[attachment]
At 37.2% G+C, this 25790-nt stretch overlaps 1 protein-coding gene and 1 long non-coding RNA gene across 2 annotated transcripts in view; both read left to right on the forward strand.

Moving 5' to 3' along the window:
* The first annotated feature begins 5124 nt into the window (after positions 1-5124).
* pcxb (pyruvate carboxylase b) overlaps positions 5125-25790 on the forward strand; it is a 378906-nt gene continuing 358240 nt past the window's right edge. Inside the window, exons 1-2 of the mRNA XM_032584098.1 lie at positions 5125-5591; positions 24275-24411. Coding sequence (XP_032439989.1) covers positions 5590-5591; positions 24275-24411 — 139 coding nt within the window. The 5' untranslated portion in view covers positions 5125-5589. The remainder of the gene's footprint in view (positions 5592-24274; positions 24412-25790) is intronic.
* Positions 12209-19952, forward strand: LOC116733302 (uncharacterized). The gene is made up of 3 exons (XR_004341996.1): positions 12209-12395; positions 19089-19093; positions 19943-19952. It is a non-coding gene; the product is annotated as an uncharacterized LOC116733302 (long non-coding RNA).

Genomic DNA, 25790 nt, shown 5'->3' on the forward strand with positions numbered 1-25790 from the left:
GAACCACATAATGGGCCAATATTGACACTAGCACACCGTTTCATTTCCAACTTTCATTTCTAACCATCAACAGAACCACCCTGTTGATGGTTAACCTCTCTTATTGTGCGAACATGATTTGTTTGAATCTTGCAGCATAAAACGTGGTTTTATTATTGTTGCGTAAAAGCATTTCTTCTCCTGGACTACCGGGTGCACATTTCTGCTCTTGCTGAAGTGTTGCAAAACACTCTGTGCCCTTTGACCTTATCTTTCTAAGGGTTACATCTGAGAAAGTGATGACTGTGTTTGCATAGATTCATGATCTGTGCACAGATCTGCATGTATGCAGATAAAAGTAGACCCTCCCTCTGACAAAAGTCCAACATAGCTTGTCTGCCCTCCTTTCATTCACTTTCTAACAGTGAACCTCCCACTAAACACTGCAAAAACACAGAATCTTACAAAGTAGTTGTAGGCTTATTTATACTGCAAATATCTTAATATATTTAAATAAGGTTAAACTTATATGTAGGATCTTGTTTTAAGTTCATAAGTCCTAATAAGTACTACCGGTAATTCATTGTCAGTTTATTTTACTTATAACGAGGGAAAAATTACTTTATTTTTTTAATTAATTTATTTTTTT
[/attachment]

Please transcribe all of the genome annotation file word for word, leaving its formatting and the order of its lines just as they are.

At 37.2% G+C, this 25790-nt stretch overlaps 1 protein-coding gene and 1 long non-coding RNA gene across 2 annotated transcripts in view; both read left to right on the forward strand.

Moving 5' to 3' along the window:
* The first annotated feature begins 5124 nt into the window (after positions 1-5124).
* pcxb (pyruvate carboxylase b) overlaps positions 5125-25790 on the forward strand; it is a 378906-nt gene continuing 358240 nt past the window's right edge. Inside the window, exons 1-2 of the mRNA XM_032584098.1 lie at positions 5125-5591; positions 24275-24411. Coding sequence (XP_032439989.1) covers positions 5590-5591; positions 24275-24411 — 139 coding nt within the window. The 5' untranslated portion in view covers positions 5125-5589. The remainder of the gene's footprint in view (positions 5592-24274; positions 24412-25790) is intronic.
* Positions 12209-19952, forward strand: LOC116733302 (uncharacterized). The gene is made up of 3 exons (XR_004341996.1): positions 12209-12395; positions 19089-19093; positions 19943-19952. It is a non-coding gene; the product is annotated as an uncharacterized LOC116733302 (long non-coding RNA).

Genomic DNA, 25790 nt, shown 5'->3' on the forward strand with positions numbered 1-25790 from the left:
GAACCACATAATGGGCCAATATTGACACTAGCACACCGTTTCATTTCCAACTTTCATTTCTAACCATCAACAGAACCACCCTGTTGATGGTTAACCTCTCTTATTGTGCGAACATGATTTGTTTGAATCTTGCAGCATAAAACGTGGTTTTATTATTGTTGCGTAAAAGCATTTCTTCTCCTGGACTACCGGGTGCACATTTCTGCTCTTGCTGAAGTGTTGCAAAACACTCTGTGCCCTTTGACCTTATCTTTCTAAGGGTTACATCTGAGAAAGTGATGACTGTGTTTGCATAGATTCATGATCTGTGCACAGATCTGCATGTATGCAGATAAAAGTAGACCCTCCCTCTGACAAAAGTCCAACATAGCTTGTCTGCCCTCCTTTCATTCACTTTCTAACAGTGAACCTCCCACTAAACACTGCAAAAACACAGAATCTTACAAAGTAGTTGTAGGCTTATTTATACTGCAAATATCTTAATATATTTAAATAAGGTTAAACTTATATGTAGGATCTTGTTTTAAGTTCATAAGTCCTAATAAGTACTACCGGTAATTCATTGTCAGTTTATTTTACTTATAACGAGGGAAAAATTACTTTATTTTTTTAATTAATTTATTTTTTT